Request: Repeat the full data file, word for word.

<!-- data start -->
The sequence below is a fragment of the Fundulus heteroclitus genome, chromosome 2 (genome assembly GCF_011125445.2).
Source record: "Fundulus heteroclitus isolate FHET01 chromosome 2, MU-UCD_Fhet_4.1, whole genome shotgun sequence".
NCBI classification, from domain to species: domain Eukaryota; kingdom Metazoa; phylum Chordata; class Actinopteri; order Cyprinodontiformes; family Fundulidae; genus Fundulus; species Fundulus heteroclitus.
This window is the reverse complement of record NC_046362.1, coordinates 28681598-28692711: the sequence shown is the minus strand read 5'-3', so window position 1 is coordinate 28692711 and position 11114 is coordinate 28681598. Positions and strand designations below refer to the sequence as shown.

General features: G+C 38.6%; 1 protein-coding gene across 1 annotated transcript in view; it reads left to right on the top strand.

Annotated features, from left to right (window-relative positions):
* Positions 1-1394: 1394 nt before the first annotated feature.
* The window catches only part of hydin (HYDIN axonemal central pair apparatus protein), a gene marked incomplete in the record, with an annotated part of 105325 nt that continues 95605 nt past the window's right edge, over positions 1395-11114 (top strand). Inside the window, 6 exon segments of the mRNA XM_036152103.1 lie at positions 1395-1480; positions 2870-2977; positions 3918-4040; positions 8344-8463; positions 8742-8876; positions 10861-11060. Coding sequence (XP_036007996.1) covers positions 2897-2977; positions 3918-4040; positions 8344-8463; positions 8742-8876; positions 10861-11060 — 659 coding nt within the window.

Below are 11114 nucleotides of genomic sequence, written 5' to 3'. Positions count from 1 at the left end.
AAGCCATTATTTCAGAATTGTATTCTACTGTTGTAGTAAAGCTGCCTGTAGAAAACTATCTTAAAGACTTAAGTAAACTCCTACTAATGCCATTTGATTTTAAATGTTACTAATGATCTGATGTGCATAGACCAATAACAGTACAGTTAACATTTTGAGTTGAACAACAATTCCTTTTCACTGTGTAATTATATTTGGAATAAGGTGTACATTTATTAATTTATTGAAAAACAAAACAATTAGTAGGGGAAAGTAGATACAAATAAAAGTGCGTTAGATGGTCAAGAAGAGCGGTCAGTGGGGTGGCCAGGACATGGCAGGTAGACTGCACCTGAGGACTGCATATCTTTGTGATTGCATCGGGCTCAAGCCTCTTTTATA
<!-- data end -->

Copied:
The sequence below is a fragment of the Fundulus heteroclitus genome, chromosome 2 (genome assembly GCF_011125445.2).
Source record: "Fundulus heteroclitus isolate FHET01 chromosome 2, MU-UCD_Fhet_4.1, whole genome shotgun sequence".
NCBI classification, from domain to species: domain Eukaryota; kingdom Metazoa; phylum Chordata; class Actinopteri; order Cyprinodontiformes; family Fundulidae; genus Fundulus; species Fundulus heteroclitus.
This window is the reverse complement of record NC_046362.1, coordinates 28681598-28692711: the sequence shown is the minus strand read 5'-3', so window position 1 is coordinate 28692711 and position 11114 is coordinate 28681598. Positions and strand designations below refer to the sequence as shown.

General features: G+C 38.6%; 1 protein-coding gene across 1 annotated transcript in view; it reads left to right on the top strand.

Annotated features, from left to right (window-relative positions):
* Positions 1-1394: 1394 nt before the first annotated feature.
* The window catches only part of hydin (HYDIN axonemal central pair apparatus protein), a gene marked incomplete in the record, with an annotated part of 105325 nt that continues 95605 nt past the window's right edge, over positions 1395-11114 (top strand). Inside the window, 6 exon segments of the mRNA XM_036152103.1 lie at positions 1395-1480; positions 2870-2977; positions 3918-4040; positions 8344-8463; positions 8742-8876; positions 10861-11060. Coding sequence (XP_036007996.1) covers positions 2897-2977; positions 3918-4040; positions 8344-8463; positions 8742-8876; positions 10861-11060 — 659 coding nt within the window.

Below are 11114 nucleotides of genomic sequence, written 5' to 3'. Positions count from 1 at the left end.
AAGCCATTATTTCAGAATTGTATTCTACTGTTGTAGTAAAGCTGCCTGTAGAAAACTATCTTAAAGACTTAAGTAAACTCCTACTAATGCCATTTGATTTTAAATGTTACTAATGATCTGATGTGCATAGACCAATAACAGTACAGTTAACATTTTGAGTTGAACAACAATTCCTTTTCACTGTGTAATTATATTTGGAATAAGGTGTACATTTATTAATTTATTGAAAAACAAAACAATTAGTAGGGGAAAGTAGATACAAATAAAAGTGCGTTAGATGGTCAAGAAGAGCGGTCAGTGGGGTGGCCAGGACATGGCAGGTAGACTGCACCTGAGGACTGCATATCTTTGTGATTGCATCGGGCTCAAGCCTCTTTTATA